In the first article in this three-part series, we discussed how the new Style Spline (Bézier curve) in SOLIDWORKS 2014 is different from the existing spline type (a B-Spline). In the second article in the series, we talked about why Bézier curves matter, and where, as a SOLIDWORKS user, you would want to use them. In this article, we get even deeper into the functionality of the Style Spline.
The Style Spline in SOLIDWORKS 2014 has some additional commands and options of which you’ll want to be aware. Knowing that they exist, what they do, and how to use them will help you create and shape the curve faster and easier.
First, when sketching the curve (which is done by placing its CVs) it’s not only possible to infer tangency at the first endpoint, but you can also infer Equal Curvature. The first CV sketched, which is the curve’s first endpoint, controls the first degree of curvature called contact, or C0 continuity. The 2nd CV controls the 2nd degree of curvature, which is tangency, also called C1 continuity. The 3rd CV controls the 3rd degree of curvature, or Equal Curvature, also called C2 continuity. Therefore, you will see a 2nd inference line when sketching the 3rd CV of the curve. If you snap to it, an Equal Curvature constraint will be applied at that endpoint once the curve is complete. No other curve currently in SOLIDWORKS can do this. Not too shabby!
If the Style Spline terminates on the endpoint of another entity, hold down the [Alt] key as you double click to end the curve in order to automatically apply a tangent relation at that endpoint, otherwise it will be coincident. If you want Equal Curvature at that endpoint, you will still need to apply this manually.
When sketching the curve, automatic relations between the CVs and other geometry in your sketch or model are not created. The only exception is at the endpoints of the curve. The reason is due to the fact you are sketching the curve by its CVs; the shape of the curve you end up with most likely will not be final. The CVs need to be free so that the user can drag them to keep shaping the curve. If desired, you can manually constrain the CVs after the curve has been completed. You can do this with relations, dimensions or both. You can also constrain the construction lines between the CVs.
When dragging CVs to shape the curve, hold down the [Ctrl] key if you don’t want them to snap to other geometry in your model. This temporarily disables automatic relations, and will prevent the CV from accidentally getting locked to a vertex, line, or edge in the background.
Once you’re finished creating the curve, you can still adjust the degree of the curve. By doing this, you are adding or removing control. This can be done via a spin box in the PropertyManager, or manually by adding (RMB > Insert Control Vertex) or deleting CVs one at a time on the polygon. However, if any CV (other than endpoints) is constrained at all, the spin box will be greyed out. This is to keep the curve from jumping abruptly since all the CVs are not free to adjust in order to maintain shape. In this case, you can still control curve degree manually by deleting or adding CV’s via the RMB menu command.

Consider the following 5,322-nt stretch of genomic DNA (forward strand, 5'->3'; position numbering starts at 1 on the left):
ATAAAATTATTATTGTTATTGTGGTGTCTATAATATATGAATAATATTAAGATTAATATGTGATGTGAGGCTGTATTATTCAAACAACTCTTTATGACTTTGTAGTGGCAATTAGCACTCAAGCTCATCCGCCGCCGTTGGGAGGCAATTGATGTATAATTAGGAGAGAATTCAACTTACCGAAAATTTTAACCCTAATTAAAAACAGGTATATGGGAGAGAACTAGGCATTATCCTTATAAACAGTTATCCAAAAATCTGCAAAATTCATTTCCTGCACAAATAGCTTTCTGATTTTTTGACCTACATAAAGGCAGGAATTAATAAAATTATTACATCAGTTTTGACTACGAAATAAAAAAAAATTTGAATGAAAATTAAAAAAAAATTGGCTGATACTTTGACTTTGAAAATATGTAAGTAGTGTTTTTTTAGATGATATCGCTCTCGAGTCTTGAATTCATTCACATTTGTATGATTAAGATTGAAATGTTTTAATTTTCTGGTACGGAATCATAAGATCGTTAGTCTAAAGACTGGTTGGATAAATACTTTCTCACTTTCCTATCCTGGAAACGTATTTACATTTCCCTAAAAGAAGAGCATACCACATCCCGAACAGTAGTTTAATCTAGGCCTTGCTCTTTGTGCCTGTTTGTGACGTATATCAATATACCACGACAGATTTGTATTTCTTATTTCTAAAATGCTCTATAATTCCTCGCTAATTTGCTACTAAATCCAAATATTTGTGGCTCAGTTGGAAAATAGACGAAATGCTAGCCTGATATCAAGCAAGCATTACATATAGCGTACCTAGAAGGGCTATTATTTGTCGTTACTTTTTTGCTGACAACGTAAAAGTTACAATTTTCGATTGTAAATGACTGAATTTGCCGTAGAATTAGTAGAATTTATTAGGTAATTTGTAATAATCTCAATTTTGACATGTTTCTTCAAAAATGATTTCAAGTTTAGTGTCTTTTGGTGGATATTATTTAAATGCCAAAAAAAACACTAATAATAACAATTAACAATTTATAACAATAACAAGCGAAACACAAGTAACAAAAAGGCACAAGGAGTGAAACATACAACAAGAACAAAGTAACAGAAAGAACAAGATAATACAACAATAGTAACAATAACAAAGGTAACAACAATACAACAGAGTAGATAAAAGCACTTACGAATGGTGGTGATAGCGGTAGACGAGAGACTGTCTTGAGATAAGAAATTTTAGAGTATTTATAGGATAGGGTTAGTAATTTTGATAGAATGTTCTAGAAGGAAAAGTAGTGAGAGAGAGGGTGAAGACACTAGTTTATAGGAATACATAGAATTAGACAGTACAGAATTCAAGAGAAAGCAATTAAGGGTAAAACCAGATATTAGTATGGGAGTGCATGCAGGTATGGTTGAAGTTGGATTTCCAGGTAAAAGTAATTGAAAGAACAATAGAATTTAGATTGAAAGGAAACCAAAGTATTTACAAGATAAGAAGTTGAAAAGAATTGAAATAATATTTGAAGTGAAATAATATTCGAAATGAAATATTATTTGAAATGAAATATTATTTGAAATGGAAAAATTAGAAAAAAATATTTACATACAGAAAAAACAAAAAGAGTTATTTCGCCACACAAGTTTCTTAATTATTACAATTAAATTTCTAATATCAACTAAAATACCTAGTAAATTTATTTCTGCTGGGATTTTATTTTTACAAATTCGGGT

There is a checkbox in the PropertyManager called Local Edit. This setting is to aid the user when working with multiple Style Splines that are connected, yet not fully constrained. You may have one or two main curves that represent the primary surfaces on your model. Connected to those curves may be other, smaller curves for some secondary surfaces. There are times, when shaping the secondary curves, you may not want to affect the shape of the larger curves. Enabling the Local Edit setting on a particular Style Spline will prevent any CV adjustments from affecting other Style Splines to which it is connected. This option is currently only available for Style Splines.
We’re also happy to report that this curve works in 3D Sketches as well. Creating it in 3D is just as easy and works the same way as creating a series of lines. When dragging CVs to shape the curve, we strongly recommend that you use the 3D triad (RMB > Show Sketcher Triad). This helps greatly by constraining the free drag to X, Y, or Z directions, or XY, YZ, and XZ planar directions. You can assign a hotkey to the triad to speed up your workflow. Better yet, add it to your Mouse Gestures.
Hopefully now that you’ve digested this series of articles, you can fully take advantage of the benefits of the Style Spline and recognize the right situations to use it.